Use this URL to cite or link to this record in EThOS: https://ethos.bl.uk/OrderDetails.do?uin=uk.bl.ethos.743818
Title: Creativity for children : assessing children's creativity in play and design : recommendations for educational outdoor environments to enhance children's creativity
Author: Mozaffar, Reyhaneh
ISNI:       0000 0004 7230 5014
Awarding Body: University of Edinburgh
Current Institution: University of Edinburgh
Date of Award: 2018
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Abstract:
This research studied children’s educational outdoor environments in order to understand which contexts and environmental characteristics support children’s creativity in play. Creativity is an important factor in children’s cognitive development; children’s creativity can flourish in outdoor environments as they can engage in free play. Accordingly, this research had two central aims: Aim 1: To classify and assess children’s levels of creativity during play. Aim 2: To develop design principles for educational outdoor environments in order to nurture children's creativity in play. Initially, behaviour observation and the Leuven Wellbeing and Involvement Scale were used to collect data for a pilot study. Children’s play behaviours were observed and analysed, and based on the Evaluation of Potential for Creativity, the Creative Play Taxonomy was designed in relation to the first aim of the study. Then, at two study sites, experimental research was designed. At both study sites, children were observed in four different play contexts. At Study Site One, duration recording was used and the videorecorder observations were coded with the Creative Play Taxonomy using the software The Observer from Noldus. At Study Site Two, narrative recording was used in the observation sessions and focus group discussions were held with the children. The findings from both study sites achieved the second aim of this study. The current research makes two main contributions to knowledge. Firstly, it introduces the Creative Play Taxonomy, which can be used by researchers, psychologists, educationalists and related disciplines to understand, categorise and assess children’s creativity in play. Secondly, it increases the understanding of the particular play contexts that support children’s creativity in play, and the environmental characteristics that enhance these types of play. Accordingly, this research suggests that: - Outdoor play spaces should include a variety of different play contexts to encourage creative play amongst different groups of children. - The most effective play contexts for children’s creativity are those facilitated with flexible, changeable, mouldable, movable, multi-functional and open-ended play materials. - Children’s outdoor play spaces should be facilitated with loose parts, both natural and synthetic, as they are highly supportive of children’s creativity. - Natural outdoor environments and elements highly encourage creative play behaviours amongst children. The findings are intended to guide landscape architects and playground design professionals to produce informed design decisions based on the framework of creativity, in order to nurture children's creative thinking abilities.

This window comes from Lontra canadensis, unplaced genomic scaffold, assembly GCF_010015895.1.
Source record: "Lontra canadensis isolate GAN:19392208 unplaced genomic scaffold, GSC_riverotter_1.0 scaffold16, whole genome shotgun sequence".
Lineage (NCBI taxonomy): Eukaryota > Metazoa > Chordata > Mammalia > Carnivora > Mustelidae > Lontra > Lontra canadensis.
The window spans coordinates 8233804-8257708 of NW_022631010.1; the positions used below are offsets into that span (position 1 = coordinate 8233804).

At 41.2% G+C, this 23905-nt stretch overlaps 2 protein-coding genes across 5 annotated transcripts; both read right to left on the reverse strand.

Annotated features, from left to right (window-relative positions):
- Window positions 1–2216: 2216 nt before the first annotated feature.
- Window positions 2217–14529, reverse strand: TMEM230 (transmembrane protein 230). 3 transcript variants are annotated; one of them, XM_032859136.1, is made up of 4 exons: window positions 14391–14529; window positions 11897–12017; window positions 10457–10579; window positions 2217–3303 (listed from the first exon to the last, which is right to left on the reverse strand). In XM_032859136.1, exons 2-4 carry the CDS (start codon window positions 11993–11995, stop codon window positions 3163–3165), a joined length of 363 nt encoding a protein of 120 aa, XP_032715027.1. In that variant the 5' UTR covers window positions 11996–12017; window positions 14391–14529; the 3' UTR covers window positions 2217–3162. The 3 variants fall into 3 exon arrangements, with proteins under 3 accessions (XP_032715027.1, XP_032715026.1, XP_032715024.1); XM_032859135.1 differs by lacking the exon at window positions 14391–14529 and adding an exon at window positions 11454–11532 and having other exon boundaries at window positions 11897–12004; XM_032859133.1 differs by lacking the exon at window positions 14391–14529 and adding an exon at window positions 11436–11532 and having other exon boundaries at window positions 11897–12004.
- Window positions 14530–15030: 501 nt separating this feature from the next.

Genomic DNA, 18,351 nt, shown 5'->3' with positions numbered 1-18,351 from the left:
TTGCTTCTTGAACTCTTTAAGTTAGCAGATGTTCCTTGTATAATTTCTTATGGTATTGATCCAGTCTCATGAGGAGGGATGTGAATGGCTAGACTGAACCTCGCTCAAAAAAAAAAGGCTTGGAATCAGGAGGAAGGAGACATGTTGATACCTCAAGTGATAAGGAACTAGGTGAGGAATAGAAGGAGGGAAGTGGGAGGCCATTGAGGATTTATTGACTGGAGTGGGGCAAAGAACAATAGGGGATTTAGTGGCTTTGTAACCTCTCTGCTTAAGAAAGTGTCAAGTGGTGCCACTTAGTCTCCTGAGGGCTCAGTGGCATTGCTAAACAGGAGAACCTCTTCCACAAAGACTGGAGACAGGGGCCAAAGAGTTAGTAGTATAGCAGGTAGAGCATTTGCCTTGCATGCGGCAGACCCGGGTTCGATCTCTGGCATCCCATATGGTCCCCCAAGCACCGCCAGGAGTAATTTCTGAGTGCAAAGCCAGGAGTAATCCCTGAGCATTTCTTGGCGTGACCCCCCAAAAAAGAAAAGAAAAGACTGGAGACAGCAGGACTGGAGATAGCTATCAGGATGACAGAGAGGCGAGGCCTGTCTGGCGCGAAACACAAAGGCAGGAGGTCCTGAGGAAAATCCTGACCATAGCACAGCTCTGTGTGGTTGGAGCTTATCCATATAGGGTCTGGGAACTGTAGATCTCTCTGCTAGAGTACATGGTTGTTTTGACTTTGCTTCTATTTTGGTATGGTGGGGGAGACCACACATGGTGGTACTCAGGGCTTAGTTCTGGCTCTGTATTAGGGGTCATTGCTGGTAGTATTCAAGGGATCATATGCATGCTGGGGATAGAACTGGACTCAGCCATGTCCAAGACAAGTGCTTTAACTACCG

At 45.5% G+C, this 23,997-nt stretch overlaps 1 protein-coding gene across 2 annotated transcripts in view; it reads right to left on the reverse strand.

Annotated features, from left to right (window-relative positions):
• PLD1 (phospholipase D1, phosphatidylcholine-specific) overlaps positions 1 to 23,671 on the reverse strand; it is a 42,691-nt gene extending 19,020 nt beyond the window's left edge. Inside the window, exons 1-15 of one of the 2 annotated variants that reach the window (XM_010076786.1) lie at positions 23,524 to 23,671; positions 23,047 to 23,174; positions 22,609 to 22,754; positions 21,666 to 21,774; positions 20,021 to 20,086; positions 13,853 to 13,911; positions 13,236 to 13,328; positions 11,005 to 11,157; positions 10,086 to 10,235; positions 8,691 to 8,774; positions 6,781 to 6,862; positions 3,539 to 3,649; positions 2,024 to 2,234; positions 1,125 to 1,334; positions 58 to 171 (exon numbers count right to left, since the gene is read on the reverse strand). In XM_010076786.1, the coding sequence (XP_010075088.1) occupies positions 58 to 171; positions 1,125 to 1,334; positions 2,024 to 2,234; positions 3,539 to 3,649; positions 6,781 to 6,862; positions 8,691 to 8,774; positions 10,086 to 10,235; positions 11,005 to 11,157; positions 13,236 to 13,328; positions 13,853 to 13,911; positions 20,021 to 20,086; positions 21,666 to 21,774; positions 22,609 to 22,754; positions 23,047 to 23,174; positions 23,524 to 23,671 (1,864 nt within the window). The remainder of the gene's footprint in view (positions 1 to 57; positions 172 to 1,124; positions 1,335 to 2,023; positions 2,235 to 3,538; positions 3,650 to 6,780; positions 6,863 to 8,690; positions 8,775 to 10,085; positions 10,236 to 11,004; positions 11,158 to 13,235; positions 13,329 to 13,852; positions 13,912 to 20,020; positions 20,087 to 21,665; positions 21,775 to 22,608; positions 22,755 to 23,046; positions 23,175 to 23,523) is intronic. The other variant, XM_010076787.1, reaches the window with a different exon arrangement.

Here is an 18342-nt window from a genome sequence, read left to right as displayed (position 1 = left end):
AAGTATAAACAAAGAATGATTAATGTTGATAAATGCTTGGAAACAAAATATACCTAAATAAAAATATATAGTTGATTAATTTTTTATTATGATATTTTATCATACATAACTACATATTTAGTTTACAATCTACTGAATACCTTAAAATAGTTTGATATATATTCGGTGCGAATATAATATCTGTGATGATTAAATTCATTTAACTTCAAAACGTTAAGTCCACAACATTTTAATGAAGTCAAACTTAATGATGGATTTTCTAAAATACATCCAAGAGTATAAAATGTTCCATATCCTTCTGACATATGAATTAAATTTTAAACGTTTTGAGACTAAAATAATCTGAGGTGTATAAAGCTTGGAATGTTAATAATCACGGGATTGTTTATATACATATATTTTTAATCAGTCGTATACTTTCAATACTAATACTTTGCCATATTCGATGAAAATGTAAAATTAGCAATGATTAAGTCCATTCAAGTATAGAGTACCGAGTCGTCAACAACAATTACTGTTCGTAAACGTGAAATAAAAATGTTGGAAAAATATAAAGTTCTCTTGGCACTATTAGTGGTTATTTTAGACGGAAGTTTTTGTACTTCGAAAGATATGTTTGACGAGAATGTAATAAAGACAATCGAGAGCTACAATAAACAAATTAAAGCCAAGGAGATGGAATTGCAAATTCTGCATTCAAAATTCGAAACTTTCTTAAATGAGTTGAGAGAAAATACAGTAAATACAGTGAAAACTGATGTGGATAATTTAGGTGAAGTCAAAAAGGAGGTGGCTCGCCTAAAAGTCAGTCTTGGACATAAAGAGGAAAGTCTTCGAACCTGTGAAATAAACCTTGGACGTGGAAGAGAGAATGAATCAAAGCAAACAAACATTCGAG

Supervisor: Thompson, Catharine Ward ; Scott, Iain ; McGregor, Evelyn Sponsor: Not available
Qualification Name: Thesis (Ph.D.) Qualification Level: Doctoral
EThOS ID: uk.bl.ethos.743818  DOI: Not available
Keywords: creativity ; educational outdoor environment ; children ; school playground ; nature ; loose parts ; originality ; flexibility ; integration
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